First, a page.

A Mom’s Food Guide for Preschoolers

Preschoolers are usually hard to persuade in eating nutritious food. In this stage, you have to be creative in making your child consume healthy meals. Outsmarting your kid can be a challenge but you must also try to make it fun for both you. You don’t want your child to have a traumatic experience with his/her food intake in early childhood. To make it a little easier for you, here’s a food guide for your preschooler.

Food Preparation

It’s preferable to feed your child with food prepared in your own kitchen. Avoid frozen products and ready-made meals from fast food chains. Ask your kid about what kind of food to prepare by giving them healthy options. Introduce something new every day. You can also let your kid help you in basic tasks as well to promote his/her skills and abilities. During the preparation, you can explain to your kid the importance of eating the food you both prepared. Educate him/her on the advantages of healthy and nutritious meals. Share this beautiful learning experience with your little one.

Daily Meal Plan

You can prepare a daily meal plan in order to avoid stress in deciding what food to make for that certain meal. Attempt to make a variety of delicious recipes that are high in nutritional value. Here is a short food list you can mix and match which are advisable for each meal:

Breakfast: Wheat cereal with milk and fruits (complete meal), whole wheat muffin/whole wheat bread, egg with mayonnaise, tomato slices, a slice of cheese, Skim milk/1% milk, Water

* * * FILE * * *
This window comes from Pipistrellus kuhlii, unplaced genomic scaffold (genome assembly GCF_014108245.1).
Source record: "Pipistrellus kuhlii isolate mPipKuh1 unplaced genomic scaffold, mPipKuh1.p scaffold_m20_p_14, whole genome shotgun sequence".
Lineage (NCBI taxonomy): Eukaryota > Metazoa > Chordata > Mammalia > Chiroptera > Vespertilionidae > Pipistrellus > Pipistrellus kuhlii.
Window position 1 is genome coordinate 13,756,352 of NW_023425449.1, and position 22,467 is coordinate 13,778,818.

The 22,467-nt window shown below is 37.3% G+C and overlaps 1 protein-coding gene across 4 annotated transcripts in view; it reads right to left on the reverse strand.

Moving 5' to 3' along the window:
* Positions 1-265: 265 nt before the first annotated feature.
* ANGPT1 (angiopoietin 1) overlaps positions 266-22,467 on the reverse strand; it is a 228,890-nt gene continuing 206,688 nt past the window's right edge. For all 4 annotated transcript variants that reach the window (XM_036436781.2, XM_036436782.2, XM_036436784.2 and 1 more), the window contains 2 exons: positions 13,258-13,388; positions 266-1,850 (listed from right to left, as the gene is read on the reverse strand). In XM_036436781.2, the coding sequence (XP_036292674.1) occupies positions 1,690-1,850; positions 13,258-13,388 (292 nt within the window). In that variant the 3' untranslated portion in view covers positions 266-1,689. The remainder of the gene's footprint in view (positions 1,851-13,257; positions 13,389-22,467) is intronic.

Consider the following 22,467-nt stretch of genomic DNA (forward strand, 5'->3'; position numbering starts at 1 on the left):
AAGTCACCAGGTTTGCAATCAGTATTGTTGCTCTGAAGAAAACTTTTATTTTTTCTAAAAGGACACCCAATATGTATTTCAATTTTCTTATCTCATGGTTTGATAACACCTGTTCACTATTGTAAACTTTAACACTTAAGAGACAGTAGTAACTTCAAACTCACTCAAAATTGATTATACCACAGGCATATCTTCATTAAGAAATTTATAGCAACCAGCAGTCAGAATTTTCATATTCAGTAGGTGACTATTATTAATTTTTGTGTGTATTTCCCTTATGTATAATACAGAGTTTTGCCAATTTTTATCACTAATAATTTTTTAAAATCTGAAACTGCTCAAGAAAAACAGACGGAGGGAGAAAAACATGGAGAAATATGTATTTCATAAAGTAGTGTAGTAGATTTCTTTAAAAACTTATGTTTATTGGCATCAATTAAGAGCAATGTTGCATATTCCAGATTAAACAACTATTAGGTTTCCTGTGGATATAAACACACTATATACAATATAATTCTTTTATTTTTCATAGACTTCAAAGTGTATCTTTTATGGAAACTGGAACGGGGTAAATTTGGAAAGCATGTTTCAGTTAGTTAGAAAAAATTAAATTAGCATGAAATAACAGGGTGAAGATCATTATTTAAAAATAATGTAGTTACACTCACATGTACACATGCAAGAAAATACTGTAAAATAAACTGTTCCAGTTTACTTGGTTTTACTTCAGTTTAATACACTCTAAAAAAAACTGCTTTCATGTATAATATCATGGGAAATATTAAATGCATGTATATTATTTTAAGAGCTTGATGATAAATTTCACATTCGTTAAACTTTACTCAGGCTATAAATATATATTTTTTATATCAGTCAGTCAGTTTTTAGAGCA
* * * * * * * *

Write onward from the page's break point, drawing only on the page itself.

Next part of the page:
Morning Snack: Fruit slices, Yogurt, Water

Lunch: Rice (small amount)/rice soup/bean soup/ wheat crackers, Meat (e.g. fish, chicken), vegetables and fruits (e.g. carrots, celery, and cucumber with dressing), Milk, Water

Afternoon Snack: Vegetables and fruits (carrot sticks, apple wedges, banana), Hummus, Water

Dinner: Rice (small amount)/Pasta, Meat (e.g. chicken, fish, shrimp), vegetables (side dish), Water

Before Bedtime: Fruit smoothie, Milk, Yogurt

Food Amount

Food Group Daily Amount of Food Serving
Ages 2-3 Ages 4-5
Grain Products (per oz.) 3 4-5
Fruits and Vegetables (per cup) 4 4-5
Meat and alternatives (per oz.) 2 3-4
Milk and alternatives (per cup) 2 2


Iron requirements

Iron is very important for toddlers because they are at risk for iron deficiency after 12 months of age. They are required to take 7 milligrams of iron each day. Avoid giving them cow’s milk because it is low in iron. Always remember to include iron-enriched food in your meal plans as well.

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